Farmers along the length of the Mississippi River and near the complex network of levees and spillways are suffering heavy losses this year. The financial and economic burden on agriculture is yet untold, and a timeline for recovery is, in some cases, undetermined. Host Liane Hansen talks with farmer Greg Gabrielson, who has recovered from flood losses before, about how he managed to turn things around.
Sen. Tom Coburn's exit from the so-called "Gang of Six" last week was just another moment of failure for such unofficial Senate groups. Host Liane Hansen talks with Ross Baker, professor of political science at Rutgers University, about why Senate "gangs" haven't had much success at bridging partisan gaps.
As the Louisiana levee system keeps New Orleans and Baton Rouge dry, some cities are preparing to get wet. Water spilling out of the Mississippi River and into the Atchafalaya Basin is starting to rise in more populated areas to the south. With a high-water mark not coming until next week, residents have had plenty of time to prepare. Almost too much time. Blake Farmer of member station WPLN reports.
This week in Washington, policymakers will still be wrestling with the domestic economy and the twin burdens of the federal deficit and debt. Host Liane Hansen talks with NPR's Senior Washington Editor Ron Elving about the issue that's driving the debate in Washington and vexing politicians of both parties: the massive federal budget deficit.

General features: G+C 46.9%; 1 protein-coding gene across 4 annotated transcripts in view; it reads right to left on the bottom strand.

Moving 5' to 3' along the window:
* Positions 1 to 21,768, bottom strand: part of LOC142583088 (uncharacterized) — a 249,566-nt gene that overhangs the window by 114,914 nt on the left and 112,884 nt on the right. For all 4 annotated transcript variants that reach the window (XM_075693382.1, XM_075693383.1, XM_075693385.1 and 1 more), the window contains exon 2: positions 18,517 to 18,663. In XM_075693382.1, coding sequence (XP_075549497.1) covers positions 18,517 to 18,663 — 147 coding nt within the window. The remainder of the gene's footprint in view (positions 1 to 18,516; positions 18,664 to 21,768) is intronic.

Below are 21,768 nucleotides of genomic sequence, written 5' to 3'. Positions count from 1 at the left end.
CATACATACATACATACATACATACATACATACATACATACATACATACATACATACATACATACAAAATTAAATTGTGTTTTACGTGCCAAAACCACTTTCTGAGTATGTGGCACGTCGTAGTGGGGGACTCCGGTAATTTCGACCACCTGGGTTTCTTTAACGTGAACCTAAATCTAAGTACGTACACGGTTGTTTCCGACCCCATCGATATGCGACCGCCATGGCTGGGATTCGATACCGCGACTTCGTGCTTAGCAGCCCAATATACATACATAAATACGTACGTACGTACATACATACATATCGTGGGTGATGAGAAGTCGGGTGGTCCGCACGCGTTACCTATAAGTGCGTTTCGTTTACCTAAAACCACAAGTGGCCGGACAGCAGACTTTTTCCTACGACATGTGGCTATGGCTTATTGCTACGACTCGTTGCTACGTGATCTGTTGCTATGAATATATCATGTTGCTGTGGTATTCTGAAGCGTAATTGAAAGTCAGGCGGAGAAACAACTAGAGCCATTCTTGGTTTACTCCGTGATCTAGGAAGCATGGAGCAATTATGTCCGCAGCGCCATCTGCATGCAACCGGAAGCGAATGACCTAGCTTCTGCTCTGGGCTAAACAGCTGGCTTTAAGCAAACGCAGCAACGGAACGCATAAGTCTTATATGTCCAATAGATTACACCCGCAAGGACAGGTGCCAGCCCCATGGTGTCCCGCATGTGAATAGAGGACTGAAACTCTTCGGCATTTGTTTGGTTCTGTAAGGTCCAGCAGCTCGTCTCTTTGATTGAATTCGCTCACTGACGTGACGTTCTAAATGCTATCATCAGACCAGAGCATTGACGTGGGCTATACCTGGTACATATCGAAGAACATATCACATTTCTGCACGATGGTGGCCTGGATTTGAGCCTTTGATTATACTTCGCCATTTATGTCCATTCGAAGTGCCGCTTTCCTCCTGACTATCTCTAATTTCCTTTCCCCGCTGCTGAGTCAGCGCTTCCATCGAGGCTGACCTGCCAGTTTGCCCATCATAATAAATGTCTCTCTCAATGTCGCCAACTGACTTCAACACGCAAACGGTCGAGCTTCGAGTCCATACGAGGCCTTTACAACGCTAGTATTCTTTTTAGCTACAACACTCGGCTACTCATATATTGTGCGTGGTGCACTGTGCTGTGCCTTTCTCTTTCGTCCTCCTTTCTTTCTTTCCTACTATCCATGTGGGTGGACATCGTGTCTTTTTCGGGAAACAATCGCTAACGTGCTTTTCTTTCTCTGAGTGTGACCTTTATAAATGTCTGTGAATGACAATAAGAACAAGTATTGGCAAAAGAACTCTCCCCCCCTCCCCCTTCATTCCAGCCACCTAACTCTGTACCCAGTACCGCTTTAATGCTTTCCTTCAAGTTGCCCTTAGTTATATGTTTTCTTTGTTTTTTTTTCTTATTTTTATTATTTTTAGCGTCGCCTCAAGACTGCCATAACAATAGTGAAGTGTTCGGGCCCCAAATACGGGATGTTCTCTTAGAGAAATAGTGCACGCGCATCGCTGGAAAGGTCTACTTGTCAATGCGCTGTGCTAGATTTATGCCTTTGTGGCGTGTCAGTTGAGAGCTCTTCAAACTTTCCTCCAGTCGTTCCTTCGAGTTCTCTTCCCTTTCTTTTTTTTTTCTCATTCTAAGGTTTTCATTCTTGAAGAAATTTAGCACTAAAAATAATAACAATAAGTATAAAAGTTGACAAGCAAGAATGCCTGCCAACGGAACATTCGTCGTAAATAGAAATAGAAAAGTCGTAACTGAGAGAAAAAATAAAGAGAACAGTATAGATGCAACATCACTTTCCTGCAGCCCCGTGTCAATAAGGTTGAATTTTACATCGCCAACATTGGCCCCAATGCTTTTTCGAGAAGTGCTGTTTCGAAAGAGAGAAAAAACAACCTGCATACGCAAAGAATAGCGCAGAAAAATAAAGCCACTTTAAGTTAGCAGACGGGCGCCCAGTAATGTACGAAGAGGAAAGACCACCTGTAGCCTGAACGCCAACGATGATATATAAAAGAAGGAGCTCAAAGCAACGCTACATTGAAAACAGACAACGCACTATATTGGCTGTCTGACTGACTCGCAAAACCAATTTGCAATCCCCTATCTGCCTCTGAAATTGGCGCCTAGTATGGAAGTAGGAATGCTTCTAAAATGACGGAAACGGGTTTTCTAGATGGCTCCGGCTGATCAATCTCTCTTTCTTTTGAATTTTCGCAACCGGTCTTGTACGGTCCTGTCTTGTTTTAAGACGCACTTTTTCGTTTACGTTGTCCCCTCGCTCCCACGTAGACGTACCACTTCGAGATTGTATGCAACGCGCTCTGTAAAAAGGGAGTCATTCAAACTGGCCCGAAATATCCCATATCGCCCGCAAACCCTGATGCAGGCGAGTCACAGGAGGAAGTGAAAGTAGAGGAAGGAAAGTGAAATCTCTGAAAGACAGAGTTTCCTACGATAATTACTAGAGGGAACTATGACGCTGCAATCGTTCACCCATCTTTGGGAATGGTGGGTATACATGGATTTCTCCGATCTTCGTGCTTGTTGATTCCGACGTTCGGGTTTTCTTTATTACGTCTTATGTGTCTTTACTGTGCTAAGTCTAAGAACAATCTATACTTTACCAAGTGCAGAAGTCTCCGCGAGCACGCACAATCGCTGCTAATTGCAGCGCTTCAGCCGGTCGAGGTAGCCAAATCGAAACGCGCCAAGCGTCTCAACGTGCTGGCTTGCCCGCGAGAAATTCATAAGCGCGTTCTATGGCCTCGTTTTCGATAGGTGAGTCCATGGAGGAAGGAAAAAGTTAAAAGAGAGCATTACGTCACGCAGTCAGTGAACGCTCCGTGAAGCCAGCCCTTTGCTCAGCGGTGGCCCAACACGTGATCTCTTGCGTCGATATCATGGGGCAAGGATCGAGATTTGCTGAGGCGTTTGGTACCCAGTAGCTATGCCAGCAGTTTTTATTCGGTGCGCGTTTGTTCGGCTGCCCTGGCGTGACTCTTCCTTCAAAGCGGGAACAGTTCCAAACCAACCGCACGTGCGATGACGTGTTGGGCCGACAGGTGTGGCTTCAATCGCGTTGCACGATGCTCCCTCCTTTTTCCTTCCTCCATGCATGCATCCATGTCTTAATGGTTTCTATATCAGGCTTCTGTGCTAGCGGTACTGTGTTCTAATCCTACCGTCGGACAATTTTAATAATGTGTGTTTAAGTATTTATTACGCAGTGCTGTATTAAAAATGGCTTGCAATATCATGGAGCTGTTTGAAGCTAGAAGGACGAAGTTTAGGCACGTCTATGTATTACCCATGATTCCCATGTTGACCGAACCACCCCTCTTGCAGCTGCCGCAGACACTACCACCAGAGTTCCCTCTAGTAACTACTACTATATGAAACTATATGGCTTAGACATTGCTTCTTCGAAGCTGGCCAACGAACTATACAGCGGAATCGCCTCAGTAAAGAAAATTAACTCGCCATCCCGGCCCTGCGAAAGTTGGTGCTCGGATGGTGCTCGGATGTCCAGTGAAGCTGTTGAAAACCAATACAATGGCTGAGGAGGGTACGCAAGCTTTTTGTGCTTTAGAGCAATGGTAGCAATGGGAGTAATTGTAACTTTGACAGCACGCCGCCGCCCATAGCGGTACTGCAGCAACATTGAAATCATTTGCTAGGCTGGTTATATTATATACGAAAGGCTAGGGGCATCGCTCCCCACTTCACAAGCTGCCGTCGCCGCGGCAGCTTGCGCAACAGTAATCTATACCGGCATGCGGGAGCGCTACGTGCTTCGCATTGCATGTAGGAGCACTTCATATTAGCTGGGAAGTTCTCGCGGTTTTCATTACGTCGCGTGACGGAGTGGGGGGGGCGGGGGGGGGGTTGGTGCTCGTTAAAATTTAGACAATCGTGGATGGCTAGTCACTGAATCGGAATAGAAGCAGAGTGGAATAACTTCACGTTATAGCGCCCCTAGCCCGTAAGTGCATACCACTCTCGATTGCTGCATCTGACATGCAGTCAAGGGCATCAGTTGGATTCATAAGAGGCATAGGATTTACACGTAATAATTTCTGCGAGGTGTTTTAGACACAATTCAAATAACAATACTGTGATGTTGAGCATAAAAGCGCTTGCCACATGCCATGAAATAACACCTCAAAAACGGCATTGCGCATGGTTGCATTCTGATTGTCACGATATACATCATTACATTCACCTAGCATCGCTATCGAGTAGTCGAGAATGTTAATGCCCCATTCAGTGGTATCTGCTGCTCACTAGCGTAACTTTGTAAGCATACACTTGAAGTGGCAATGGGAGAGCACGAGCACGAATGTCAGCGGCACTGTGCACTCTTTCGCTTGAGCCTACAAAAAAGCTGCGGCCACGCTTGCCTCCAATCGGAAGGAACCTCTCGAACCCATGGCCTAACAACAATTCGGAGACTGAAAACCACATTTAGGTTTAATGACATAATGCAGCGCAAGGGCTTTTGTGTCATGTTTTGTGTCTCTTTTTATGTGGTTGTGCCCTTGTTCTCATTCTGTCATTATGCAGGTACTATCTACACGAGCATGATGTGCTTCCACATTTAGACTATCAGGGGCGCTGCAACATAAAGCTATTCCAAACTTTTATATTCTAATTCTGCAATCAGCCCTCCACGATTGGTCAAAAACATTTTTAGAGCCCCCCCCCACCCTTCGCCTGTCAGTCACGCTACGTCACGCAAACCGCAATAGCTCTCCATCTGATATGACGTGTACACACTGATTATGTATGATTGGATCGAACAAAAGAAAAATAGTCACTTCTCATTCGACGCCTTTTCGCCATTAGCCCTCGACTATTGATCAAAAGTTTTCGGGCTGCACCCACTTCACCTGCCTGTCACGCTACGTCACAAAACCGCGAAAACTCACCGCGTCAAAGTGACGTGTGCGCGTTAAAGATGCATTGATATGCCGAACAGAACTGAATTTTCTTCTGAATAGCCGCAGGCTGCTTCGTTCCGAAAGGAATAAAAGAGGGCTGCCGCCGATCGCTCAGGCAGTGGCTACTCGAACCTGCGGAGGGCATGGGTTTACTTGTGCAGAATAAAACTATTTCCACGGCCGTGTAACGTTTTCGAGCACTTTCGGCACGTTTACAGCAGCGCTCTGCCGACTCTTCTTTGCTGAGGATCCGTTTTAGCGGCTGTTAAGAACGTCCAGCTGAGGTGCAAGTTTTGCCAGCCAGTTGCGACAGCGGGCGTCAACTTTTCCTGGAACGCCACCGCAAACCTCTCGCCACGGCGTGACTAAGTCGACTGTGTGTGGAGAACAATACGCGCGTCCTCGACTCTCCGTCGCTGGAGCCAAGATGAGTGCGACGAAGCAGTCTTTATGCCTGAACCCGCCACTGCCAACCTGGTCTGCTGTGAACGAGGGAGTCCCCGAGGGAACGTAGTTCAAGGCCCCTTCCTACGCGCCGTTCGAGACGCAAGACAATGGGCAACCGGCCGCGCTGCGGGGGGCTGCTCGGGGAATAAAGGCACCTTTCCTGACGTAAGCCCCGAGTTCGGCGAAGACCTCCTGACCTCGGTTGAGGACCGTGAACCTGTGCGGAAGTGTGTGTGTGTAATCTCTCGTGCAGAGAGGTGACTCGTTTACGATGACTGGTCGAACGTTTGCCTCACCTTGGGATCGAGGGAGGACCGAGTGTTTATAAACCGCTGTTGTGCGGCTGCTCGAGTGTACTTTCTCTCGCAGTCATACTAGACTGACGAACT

President Barack Obama will address the annual gathering of the American Israel Public Affairs Committee on Sunday. AIPAC is the country's largest pro-Israel lobby, and Obama's remarks come just days after he sought to lay out a vision for a new Middle East. Host Liane Hansen speaks with former U.S. Ambassador to Israel Martin Indyk, who now serves as vice president and director of foreign policy at The Brookings Institute.
Musicians Local 802 is protesting the Broadway show Priscilla, Queen Of The Desert for its use of fewer musicians than the minimum required. The show is the first musical in Broadway history to use a prerecorded soundtrack that a small group of musicians accompany. NPR's Jeff Lunden reports.
Chrysler is going to repay about $7.5 billion in U.S. and Canadian government loans this Tuesday. With the repayment of those loans, Chrysler's image is starting to shine again. Those Eminem commercials apparently helped. NPR's Sonari Glinton reports.
Indiana Gov. Mitch Daniels announced early Sunday that he will not be going after the 2012 Republican presidential nomination.
The Associated Press reports that in an e-mail sent to supporters just after midnight, Daniels said that as he debated whether to run or not, "I was able to resolve every competing consideration but one. The interests and wishes of my family, is the most important consideration of all. If I have disappointed you, I will always be sorry."
The Cannes Film Festival has always screened the avante-garde, and this year there was a particularly quirky entry from Colombia. It's a film about a man, paralyzed after being shot by police, who grows so desperate for state compensation that he hijacks an airliner with two grenades hidden in his diaper.
What may be even stranger is that it's a true story — and in the film, the hijacker plays himself.
If there wasn't a spot for you at the cool table in the cafeteria, fear not: In her new book, The Geeks Shall Inherit the Earth, Alexandra Robbins argues that the teen losers of today are the adult success stories of tomorrow.
Robbins wasn't an outcast in high school, but she wasn't a popular kid either. "I was what's known as a floater," she tells NPR's Liane Hansen. "I could sit at the edge of most cafeteria tables, but was never a part of any one group. I was also a dork. And still am. And proud!"